In its ‘answers’ about the downland farms [Herald, January 20] the council claims that the closed farmland is quite different from the ‘open downland’ to which the public have access, and consequently its sale will not matter. This is deceitful because it is the council that has chosen which land is open and which is closed, and this has changed over time.
When the council bought the downs in the 1920s the great majority of the land was wildflower-rich grassland, open for the public to roam wherever they pleased. As was stated at the time: ‘It is the deliberate intention of the Corporation to secure the public the free and open use of the downs in perpetuity.’ But during the 1950s the council lost sight of this aim and decided to maximise farm rents by promoting intensive agriculture. So it closed three quarters of its downland to the public, fenced it in and ploughed it up. Only the marginal land that was too steep to plough, on the cliff tops and scarp, was left open and accessible.
But all the downland is in public ownership, so the council could restore public access whenever it chooses. It did so in the 1990s, when it took a substantial area around Beachy Head out of arable farming, seeded it with wildflowers and transferred it to the open downland. And in the 2000s a large tract of grazing land at Butts Brow and Coombe Hill was declared ‘access land’ where the public have the legal right to roam everywhere, not just on a few statutory footpaths.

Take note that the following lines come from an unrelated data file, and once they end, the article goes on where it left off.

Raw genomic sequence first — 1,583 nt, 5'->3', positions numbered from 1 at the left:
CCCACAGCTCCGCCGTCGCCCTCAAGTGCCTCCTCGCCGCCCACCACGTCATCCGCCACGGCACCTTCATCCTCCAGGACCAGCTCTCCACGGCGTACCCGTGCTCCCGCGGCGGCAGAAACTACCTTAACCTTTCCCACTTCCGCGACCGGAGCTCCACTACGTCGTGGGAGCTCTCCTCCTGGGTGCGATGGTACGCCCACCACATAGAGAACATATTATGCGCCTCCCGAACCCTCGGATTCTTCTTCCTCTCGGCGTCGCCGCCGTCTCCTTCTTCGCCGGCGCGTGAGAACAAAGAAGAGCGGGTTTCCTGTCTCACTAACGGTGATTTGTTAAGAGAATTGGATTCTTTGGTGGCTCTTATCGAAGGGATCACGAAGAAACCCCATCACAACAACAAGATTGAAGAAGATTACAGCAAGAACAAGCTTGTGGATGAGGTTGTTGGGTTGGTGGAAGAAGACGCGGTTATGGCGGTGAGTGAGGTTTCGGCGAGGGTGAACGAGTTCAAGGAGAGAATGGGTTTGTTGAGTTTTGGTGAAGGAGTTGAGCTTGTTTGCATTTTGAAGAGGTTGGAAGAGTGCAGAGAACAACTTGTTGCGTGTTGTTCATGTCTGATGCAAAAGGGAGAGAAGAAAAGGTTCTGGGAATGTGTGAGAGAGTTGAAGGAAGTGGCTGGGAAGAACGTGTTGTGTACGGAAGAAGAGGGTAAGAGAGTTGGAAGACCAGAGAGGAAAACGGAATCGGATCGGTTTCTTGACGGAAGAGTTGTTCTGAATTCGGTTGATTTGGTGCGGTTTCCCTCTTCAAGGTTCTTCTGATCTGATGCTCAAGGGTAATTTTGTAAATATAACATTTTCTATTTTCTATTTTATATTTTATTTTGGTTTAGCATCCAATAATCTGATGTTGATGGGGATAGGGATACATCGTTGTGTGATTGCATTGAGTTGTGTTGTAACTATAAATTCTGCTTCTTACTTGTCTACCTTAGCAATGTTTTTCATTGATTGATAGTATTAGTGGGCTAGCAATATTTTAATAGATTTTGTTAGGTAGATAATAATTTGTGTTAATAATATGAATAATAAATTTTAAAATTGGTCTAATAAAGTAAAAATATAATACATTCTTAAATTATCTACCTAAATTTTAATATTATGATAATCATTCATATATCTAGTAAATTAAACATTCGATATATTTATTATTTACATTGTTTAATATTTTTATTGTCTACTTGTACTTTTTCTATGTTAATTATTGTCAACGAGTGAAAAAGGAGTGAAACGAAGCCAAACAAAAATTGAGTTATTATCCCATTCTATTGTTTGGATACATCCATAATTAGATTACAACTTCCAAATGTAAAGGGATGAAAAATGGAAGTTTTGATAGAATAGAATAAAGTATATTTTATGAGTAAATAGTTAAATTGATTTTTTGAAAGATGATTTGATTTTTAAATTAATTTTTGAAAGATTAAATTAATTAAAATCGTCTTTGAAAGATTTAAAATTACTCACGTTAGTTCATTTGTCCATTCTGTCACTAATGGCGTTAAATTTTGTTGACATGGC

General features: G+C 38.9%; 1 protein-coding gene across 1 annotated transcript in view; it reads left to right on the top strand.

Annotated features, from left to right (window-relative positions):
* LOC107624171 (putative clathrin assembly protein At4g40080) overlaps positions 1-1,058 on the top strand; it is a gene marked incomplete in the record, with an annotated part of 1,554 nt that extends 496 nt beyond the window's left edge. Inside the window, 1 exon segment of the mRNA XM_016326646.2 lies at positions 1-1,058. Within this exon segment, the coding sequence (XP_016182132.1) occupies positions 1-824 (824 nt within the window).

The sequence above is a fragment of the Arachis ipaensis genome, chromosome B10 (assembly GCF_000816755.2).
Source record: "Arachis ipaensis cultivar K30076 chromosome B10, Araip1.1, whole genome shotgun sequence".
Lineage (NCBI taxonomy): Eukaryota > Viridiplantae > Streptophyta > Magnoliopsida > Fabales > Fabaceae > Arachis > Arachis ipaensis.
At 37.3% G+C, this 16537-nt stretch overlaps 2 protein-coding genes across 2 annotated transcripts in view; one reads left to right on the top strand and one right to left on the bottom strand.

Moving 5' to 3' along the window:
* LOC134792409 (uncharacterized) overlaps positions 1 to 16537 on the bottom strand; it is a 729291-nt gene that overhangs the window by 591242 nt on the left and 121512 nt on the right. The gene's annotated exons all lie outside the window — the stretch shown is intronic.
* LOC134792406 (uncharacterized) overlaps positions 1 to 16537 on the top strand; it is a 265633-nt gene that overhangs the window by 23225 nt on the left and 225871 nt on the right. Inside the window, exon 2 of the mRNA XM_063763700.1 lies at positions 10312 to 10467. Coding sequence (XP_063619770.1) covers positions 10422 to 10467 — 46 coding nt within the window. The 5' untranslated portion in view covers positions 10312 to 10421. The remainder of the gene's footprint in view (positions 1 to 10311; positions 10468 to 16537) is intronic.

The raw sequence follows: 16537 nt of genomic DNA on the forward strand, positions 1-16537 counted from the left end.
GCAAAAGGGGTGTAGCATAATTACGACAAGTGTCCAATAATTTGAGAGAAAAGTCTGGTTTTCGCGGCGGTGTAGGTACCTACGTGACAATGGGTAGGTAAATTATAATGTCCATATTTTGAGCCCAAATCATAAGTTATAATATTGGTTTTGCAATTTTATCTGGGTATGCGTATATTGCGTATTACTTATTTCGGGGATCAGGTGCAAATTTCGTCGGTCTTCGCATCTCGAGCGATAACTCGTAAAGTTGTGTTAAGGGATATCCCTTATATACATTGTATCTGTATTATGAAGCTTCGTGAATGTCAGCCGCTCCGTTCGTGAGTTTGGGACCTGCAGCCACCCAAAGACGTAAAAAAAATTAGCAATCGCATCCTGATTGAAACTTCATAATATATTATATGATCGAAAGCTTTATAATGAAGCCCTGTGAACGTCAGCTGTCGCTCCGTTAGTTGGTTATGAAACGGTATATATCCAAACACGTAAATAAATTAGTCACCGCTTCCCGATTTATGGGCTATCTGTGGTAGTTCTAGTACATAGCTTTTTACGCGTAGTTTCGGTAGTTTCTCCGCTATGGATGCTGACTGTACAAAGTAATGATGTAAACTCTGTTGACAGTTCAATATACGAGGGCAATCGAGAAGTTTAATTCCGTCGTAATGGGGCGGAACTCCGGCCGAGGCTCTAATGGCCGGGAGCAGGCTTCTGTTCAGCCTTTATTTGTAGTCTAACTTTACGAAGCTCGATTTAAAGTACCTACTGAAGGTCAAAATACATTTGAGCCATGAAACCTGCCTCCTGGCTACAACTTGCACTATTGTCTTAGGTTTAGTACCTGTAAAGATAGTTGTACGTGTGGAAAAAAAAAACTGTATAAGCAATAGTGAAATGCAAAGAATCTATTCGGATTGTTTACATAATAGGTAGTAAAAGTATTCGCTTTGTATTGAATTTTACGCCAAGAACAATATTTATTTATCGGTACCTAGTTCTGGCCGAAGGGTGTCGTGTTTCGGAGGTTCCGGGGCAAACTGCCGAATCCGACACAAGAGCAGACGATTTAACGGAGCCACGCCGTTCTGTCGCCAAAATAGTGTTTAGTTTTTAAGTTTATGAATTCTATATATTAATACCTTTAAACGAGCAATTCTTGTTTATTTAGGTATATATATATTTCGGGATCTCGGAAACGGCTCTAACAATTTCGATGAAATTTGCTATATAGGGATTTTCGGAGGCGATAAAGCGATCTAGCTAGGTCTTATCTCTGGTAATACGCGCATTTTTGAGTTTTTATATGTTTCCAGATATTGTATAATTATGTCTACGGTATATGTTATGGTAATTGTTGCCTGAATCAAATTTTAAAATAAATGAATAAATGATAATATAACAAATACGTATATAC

So the distinction between open downland and the farms is completely misleading, because the council has and can re-open more land to the public if only it has the will. As freeholder, it could work with its tenant farmers to allow viable agriculture to continue, but encourage more arable land to be converted to pasture for the benefit of the downland’s landscape and increased public access.
It is utterly perverse of the council to sell the downland now that it has become a National Park, which was established to enhance the natural beauty and public enjoyment of the South Downs. Eastbourne Borough Council should be co-operating with the Park Authority to achieve these aims, not selling off the land on the false claim that it can never be of any benefit to the public.
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